Onto the smash. I was expecting great results from this racket in the knowledge that the original still “has it.” Sadly, I didn’t get that same feel with the VT80 E-tune which was a bit disappointing. That’s not to say the racket isn’t capable of delivering power because it does. However, the overall balance and feel just felt a bit, erm…clumpy to me.

Flat drives and pushes needed work and again the racket head doesn’t cut through as quick as the original. I still enjoyed the challenge of maintaining the rally and at least I didn’t feel as though my arm was going to fall off which was one of the issues with the original Z Force.


Of course, it’s important to have a combination of good technique and fast hands to defend well with head heavy rackets. In Asia, many of the players opt for the 4U version of the racket which therefore provides a slightly lighter frame but still having the weight in the head. I can understand why as it provides the best of both worlds. That said, again I like the solid feel when the shuttle connects. Block shots were great although lifts and drives needed a lot more effort. That said, when you catch the shuttle correctly, then it flies so well!

Net area

This is my domain and I like a racket that is solid and allows the player to take control. This racket allows this to happen if you possess the hand skills to tame it. There’s no need for big swings and the little squeeze shots well-executed are lethal. A head heavy always provides that feel of knowing where the racket head is and this aids control. But, you have to prepare well to move the racket into position quickly. You really can’t afford big swings at the net otherwise you will be punished, especially with a racket like this. It forces you to shorten the swing and get your technique right which has to be good.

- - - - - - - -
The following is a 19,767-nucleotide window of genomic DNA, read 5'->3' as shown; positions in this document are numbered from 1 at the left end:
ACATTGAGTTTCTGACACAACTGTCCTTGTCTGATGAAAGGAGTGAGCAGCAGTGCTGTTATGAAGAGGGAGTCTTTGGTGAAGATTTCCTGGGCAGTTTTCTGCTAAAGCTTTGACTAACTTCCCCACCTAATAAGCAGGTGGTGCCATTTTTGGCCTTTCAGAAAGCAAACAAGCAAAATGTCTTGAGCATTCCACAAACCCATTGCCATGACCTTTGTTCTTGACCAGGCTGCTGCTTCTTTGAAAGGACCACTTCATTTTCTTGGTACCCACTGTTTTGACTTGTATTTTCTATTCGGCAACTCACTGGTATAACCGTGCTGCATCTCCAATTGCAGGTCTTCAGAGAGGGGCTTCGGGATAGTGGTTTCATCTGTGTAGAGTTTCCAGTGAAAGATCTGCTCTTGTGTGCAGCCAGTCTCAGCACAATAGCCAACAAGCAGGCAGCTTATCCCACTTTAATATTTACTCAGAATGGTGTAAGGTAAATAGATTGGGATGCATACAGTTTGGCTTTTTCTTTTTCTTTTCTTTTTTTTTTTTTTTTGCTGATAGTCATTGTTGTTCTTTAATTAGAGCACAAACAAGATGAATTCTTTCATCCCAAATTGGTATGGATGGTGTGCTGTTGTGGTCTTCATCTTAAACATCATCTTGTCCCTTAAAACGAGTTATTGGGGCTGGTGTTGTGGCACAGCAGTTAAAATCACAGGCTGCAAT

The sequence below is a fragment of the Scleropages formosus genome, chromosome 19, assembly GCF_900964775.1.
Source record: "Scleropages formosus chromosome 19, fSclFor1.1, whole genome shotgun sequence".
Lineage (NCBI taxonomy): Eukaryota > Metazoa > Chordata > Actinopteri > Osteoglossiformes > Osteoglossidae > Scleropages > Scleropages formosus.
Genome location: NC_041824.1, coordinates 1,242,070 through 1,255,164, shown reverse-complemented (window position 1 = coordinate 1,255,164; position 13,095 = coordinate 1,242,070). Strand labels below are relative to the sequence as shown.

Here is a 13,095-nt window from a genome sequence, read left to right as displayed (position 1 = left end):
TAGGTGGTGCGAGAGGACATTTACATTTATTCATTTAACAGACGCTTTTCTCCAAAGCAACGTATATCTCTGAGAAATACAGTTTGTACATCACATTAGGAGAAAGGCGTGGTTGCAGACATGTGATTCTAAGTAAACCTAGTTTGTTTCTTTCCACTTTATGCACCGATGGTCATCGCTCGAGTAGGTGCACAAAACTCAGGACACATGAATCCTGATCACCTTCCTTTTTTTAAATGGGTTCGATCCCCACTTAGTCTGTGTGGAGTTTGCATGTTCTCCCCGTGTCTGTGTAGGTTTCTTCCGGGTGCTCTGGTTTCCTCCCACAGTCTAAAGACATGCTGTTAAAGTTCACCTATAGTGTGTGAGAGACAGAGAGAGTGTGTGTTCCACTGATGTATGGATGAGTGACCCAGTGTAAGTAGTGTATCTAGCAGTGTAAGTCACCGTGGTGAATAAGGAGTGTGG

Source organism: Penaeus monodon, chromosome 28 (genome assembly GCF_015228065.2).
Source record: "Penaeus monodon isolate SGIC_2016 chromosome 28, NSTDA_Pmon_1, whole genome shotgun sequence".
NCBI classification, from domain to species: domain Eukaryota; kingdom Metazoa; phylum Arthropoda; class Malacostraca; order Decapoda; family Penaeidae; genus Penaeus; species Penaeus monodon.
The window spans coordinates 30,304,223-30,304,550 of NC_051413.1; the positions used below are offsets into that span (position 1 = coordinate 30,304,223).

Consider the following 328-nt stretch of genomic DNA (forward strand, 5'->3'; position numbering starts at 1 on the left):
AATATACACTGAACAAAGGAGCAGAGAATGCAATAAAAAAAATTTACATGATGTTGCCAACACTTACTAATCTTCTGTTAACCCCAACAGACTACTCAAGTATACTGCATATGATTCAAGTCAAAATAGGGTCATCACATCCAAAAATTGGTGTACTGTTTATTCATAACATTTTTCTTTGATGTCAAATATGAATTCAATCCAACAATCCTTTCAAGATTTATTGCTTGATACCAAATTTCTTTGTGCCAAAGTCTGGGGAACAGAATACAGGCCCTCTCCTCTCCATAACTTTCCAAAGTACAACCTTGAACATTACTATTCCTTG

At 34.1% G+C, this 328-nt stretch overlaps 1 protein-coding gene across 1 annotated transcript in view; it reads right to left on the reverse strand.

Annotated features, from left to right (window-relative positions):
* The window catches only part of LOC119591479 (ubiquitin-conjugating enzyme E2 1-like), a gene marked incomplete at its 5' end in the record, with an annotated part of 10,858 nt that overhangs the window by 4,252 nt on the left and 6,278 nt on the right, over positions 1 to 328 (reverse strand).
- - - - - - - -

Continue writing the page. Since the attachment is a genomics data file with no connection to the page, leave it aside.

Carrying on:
I think I’ve already answered the big question … the Voltric 80 E-tune is definitely NOT a repainted VT80 with different grommet strips. In some ways it’s a shame because I feel many players could be disappointed with this racket if they already use the original. That said, I still consider VT80 E-tune to be a good racket and a solid performer overall. Comparing against the original may seem unfair but that’s what players will be doing and therefore it’s a question that needed answering.

RRP is £185 which is expected for a top of the range model. Online stores have already discounted to just under £140 which I think is good value for money. You are getting a lot of racket for your money, and of course it’s made by Yonex so there is always that pedigree and re-sale value too.

My expectations were high with this racket and in some ways I end this review feeling a little disappointed. I was hoping for a super VT-80 but the changes to the frame have reduced the aerodynamic qualities in my opinion. It’s still strong and powerful and the ability to semi-customise the weight distribution is genius. Time would not allow me the luxury of testing all the variables with the weighted grommets but I can see the benefit of being able to make minor tweaks to dial in the right balance for you.

Overall, it’s a good racket and well worth a try, especially if you prefer head heavy specs in a racket. I’ll give this a four star rating.